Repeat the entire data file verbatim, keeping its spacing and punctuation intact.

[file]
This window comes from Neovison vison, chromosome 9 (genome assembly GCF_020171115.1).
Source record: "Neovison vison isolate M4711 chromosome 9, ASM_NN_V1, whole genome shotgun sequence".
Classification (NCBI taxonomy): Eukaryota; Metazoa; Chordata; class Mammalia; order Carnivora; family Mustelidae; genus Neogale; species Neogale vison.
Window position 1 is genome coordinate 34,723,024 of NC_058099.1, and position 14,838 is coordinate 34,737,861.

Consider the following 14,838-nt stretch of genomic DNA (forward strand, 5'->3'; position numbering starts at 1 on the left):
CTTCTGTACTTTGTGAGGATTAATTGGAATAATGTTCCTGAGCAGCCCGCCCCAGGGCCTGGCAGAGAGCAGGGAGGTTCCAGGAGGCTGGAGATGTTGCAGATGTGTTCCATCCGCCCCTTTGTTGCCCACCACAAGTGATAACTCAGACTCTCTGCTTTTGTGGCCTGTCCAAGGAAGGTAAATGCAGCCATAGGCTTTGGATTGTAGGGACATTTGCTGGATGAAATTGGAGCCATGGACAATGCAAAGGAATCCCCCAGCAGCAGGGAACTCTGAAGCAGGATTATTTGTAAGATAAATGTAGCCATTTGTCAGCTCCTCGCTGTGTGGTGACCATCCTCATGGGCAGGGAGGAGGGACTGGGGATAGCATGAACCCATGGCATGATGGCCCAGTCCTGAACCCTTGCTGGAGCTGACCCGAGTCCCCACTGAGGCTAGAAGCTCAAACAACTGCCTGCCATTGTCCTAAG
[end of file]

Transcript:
This window comes from Neovison vison, chromosome 9 (genome assembly GCF_020171115.1).
Source record: "Neovison vison isolate M4711 chromosome 9, ASM_NN_V1, whole genome shotgun sequence".
Classification (NCBI taxonomy): Eukaryota; Metazoa; Chordata; class Mammalia; order Carnivora; family Mustelidae; genus Neogale; species Neogale vison.
Window position 1 is genome coordinate 34,723,024 of NC_058099.1, and position 14,838 is coordinate 34,737,861.

Consider the following 14,838-nt stretch of genomic DNA (forward strand, 5'->3'; position numbering starts at 1 on the left):
CTTCTGTACTTTGTGAGGATTAATTGGAATAATGTTCCTGAGCAGCCCGCCCCAGGGCCTGGCAGAGAGCAGGGAGGTTCCAGGAGGCTGGAGATGTTGCAGATGTGTTCCATCCGCCCCTTTGTTGCCCACCACAAGTGATAACTCAGACTCTCTGCTTTTGTGGCCTGTCCAAGGAAGGTAAATGCAGCCATAGGCTTTGGATTGTAGGGACATTTGCTGGATGAAATTGGAGCCATGGACAATGCAAAGGAATCCCCCAGCAGCAGGGAACTCTGAAGCAGGATTATTTGTAAGATAAATGTAGCCATTTGTCAGCTCCTCGCTGTGTGGTGACCATCCTCATGGGCAGGGAGGAGGGACTGGGGATAGCATGAACCCATGGCATGATGGCCCAGTCCTGAACCCTTGCTGGAGCTGACCCGAGTCCCCACTGAGGCTAGAAGCTCAAACAACTGCCTGCCATTGTCCTAAG